18 January 2021, The Tablet

Cathedrals in the eye of the Covid needle

Cathedrals in the eye of the Covid needle

Salisbury Cathedral is a centre for the Pfizer coronavirus vaccine.
Steve Parsons/PA

Church of England cathedrals are being used to administer the Covid-19 vaccines that are being rolled out across the country. 

In Salisbury's Gothic 13th century nave, live organ music is accompanying the vaccinations as the established Church steps up to answer the need for more spaces to safely administer vaccinations to the public.

Patients aged 80 and above from three healthcare practices in the district were invited to the iconic venue, chosen to act as a hub for the Sarum South Primary Care Network. “I’m just overjoyed that we can play our part in this,” said the Very Rev'd Nicholas Papadopulos, Dean of Salisbury. The cathedral's organist John Challenger said in a tweet he “would be playing Handel's Largo and much more great organ music”.

With vaccine centres expected to process more than 1000 people per day, NHS trusts have been looking for large and well-ventilated spaces in which to give patients jabs without inadvertently spreading the virus.

People waiting for vaccines have been seen queuing outside Salisbury and Lichfield, which was the first cathedral in the UK to provide vaccines. In Blackburn the cathedral is opening its doors as Lancashire’s first mass vaccination centre today.

Cathedrals join a number of suitably large public and private spaces to host mass vaccination centres, including rugby clubs, racecourses, community centres and office buildings.

Dean Papadopulos described the coming of the vaccine as “a real sign of hope for us at the end of this very, very difficult year”, and went on to say: “I doubt that anyone is having a jab in surroundings that are more beautiful than this so I hope it will ease people as they come into the building.”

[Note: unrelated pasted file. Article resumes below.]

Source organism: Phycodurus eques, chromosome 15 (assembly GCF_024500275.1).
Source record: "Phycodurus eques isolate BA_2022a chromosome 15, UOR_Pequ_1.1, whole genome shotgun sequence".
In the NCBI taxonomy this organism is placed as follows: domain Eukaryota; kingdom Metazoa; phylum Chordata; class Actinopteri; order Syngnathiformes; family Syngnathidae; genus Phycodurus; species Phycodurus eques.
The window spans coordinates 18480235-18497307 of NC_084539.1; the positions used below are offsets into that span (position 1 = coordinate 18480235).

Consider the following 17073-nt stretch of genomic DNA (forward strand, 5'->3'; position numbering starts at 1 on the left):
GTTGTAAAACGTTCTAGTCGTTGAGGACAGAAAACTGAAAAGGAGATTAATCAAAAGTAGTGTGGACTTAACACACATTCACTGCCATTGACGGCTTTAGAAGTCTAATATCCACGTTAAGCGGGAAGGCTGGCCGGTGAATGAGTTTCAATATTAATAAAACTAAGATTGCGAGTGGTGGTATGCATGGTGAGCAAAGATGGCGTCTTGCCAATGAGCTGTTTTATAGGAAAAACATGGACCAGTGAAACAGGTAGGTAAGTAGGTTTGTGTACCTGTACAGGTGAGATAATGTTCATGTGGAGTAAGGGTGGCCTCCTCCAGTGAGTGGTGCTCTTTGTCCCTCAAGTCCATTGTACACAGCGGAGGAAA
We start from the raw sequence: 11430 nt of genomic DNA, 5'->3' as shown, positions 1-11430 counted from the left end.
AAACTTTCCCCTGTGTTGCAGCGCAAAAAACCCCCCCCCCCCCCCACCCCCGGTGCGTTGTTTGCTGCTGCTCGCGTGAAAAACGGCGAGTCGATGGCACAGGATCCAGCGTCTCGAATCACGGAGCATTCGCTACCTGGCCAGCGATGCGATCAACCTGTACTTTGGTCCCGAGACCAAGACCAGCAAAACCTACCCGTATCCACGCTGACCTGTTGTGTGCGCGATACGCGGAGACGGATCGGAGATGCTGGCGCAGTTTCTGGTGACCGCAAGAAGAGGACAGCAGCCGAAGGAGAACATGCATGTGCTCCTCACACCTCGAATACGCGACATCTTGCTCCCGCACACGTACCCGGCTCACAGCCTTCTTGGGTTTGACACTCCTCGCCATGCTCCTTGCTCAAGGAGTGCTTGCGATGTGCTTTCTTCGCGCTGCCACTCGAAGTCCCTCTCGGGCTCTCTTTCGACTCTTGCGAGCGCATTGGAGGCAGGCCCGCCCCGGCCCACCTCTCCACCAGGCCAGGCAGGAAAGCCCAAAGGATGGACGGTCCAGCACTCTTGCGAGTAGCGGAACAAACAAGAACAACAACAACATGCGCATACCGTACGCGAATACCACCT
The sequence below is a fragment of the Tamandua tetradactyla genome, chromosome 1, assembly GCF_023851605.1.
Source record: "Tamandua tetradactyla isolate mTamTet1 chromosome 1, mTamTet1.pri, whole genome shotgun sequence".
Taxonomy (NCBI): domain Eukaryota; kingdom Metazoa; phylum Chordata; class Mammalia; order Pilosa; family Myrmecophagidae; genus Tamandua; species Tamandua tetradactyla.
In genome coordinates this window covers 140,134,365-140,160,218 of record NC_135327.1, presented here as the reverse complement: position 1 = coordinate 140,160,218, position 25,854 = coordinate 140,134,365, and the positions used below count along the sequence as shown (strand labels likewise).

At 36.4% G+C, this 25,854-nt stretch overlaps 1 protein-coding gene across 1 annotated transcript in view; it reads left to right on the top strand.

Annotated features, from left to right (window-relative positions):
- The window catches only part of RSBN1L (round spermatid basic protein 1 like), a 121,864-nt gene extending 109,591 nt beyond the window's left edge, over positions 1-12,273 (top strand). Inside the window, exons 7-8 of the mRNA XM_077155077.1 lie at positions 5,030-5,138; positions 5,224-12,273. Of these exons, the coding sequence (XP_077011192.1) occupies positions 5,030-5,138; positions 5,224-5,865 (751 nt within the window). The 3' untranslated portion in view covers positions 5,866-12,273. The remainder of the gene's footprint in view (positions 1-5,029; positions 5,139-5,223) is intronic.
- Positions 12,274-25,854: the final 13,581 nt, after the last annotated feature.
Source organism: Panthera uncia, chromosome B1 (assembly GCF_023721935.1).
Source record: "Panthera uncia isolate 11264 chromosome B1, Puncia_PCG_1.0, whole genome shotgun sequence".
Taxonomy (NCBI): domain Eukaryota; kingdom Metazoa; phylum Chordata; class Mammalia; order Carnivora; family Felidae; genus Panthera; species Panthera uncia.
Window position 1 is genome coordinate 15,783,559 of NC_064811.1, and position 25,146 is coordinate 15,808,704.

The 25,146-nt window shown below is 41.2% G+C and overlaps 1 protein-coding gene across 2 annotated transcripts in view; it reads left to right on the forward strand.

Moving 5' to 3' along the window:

Those receiving the jab echoed his remarks with former Flight Sergeant Louis Godwin saying: “I was so pleased to get it, especially in a setting like this.” 

Many have noted the appropriateness of Britain’s historic places of worship serving as vaccination centres; Lichfield for was a major pilgrimage site throughout the Middle Ages, with thousands visiting the burial site of St Chad of Mercia in search of the miraculous cures the saint was believed to perform.

Speaking about Lichfield Cathedral, the Dean, the Very Rev'd Adrian Dorber, pointed to this legacy: “Lichfield Cathedral has a long history, dating back to its mediaeval beginnings, of being a space of welcome and healing for the community. We pray every day for our nation and community, especially for healing the sick and protecting the vulnerable. It’s only right we offer the cathedral as a practical means for those prayers to be answered.”

Consecrated buildings were approved as potential vaccination centres by the Church of England in December of last year. In a briefing note the Church considered both the appropriateness of using places of worship for secular purposes, and the ethical status of the vaccine.

The note concurred with the judgement of the Pontifical Academy for Life and the English Bishops that taking a vaccine developed using aborted foetal material did not represent “co-operation” in the practice of abortion. Potential vaccination centres that are consecrated Church of England will still need to obtain a “faculty” from the relevant authorities to authorise this “secular” usage.

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